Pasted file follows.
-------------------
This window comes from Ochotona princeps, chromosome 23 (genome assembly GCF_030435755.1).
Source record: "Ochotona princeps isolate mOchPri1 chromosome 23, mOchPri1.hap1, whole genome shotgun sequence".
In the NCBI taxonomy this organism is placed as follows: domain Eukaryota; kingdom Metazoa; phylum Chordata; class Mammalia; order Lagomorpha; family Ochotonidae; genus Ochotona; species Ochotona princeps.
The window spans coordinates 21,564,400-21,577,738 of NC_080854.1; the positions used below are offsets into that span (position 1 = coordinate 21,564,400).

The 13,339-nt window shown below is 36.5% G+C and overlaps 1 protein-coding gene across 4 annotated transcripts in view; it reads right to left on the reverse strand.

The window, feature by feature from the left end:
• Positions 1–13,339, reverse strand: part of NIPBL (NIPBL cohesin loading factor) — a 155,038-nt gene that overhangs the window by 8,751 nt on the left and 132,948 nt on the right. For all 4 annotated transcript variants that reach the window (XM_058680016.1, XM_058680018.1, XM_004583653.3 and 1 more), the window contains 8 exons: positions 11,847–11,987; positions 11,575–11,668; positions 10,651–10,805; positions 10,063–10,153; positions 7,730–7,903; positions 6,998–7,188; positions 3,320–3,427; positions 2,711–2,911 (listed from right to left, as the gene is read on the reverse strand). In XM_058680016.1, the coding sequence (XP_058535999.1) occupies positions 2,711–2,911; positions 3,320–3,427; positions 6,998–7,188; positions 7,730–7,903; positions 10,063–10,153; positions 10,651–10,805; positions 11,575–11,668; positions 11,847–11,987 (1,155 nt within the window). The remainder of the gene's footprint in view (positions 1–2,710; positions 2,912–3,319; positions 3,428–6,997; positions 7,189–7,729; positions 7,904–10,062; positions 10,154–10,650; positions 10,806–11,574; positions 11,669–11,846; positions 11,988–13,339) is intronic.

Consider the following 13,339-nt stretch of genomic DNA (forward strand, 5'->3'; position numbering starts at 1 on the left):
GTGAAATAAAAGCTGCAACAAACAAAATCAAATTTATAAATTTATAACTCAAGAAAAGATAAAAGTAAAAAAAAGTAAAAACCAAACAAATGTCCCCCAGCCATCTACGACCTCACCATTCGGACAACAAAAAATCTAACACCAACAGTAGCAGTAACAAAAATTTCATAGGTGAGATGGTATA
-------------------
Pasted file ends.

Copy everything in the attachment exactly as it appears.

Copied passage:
This window comes from Ochotona princeps, chromosome 23 (genome assembly GCF_030435755.1).
Source record: "Ochotona princeps isolate mOchPri1 chromosome 23, mOchPri1.hap1, whole genome shotgun sequence".
In the NCBI taxonomy this organism is placed as follows: domain Eukaryota; kingdom Metazoa; phylum Chordata; class Mammalia; order Lagomorpha; family Ochotonidae; genus Ochotona; species Ochotona princeps.
The window spans coordinates 21,564,400-21,577,738 of NC_080854.1; the positions used below are offsets into that span (position 1 = coordinate 21,564,400).

The 13,339-nt window shown below is 36.5% G+C and overlaps 1 protein-coding gene across 4 annotated transcripts in view; it reads right to left on the reverse strand.

The window, feature by feature from the left end:
• Positions 1–13,339, reverse strand: part of NIPBL (NIPBL cohesin loading factor) — a 155,038-nt gene that overhangs the window by 8,751 nt on the left and 132,948 nt on the right. For all 4 annotated transcript variants that reach the window (XM_058680016.1, XM_058680018.1, XM_004583653.3 and 1 more), the window contains 8 exons: positions 11,847–11,987; positions 11,575–11,668; positions 10,651–10,805; positions 10,063–10,153; positions 7,730–7,903; positions 6,998–7,188; positions 3,320–3,427; positions 2,711–2,911 (listed from right to left, as the gene is read on the reverse strand). In XM_058680016.1, the coding sequence (XP_058535999.1) occupies positions 2,711–2,911; positions 3,320–3,427; positions 6,998–7,188; positions 7,730–7,903; positions 10,063–10,153; positions 10,651–10,805; positions 11,575–11,668; positions 11,847–11,987 (1,155 nt within the window). The remainder of the gene's footprint in view (positions 1–2,710; positions 2,912–3,319; positions 3,428–6,997; positions 7,189–7,729; positions 7,904–10,062; positions 10,154–10,650; positions 10,806–11,574; positions 11,669–11,846; positions 11,988–13,339) is intronic.

Consider the following 13,339-nt stretch of genomic DNA (forward strand, 5'->3'; position numbering starts at 1 on the left):
GTGAAATAAAAGCTGCAACAAACAAAATCAAATTTATAAATTTATAACTCAAGAAAAGATAAAAGTAAAAAAAAGTAAAAACCAAACAAATGTCCCCCAGCCATCTACGACCTCACCATTCGGACAACAAAAAATCTAACACCAACAGTAGCAGTAACAAAAATTTCATAGGTGAGATGGTATA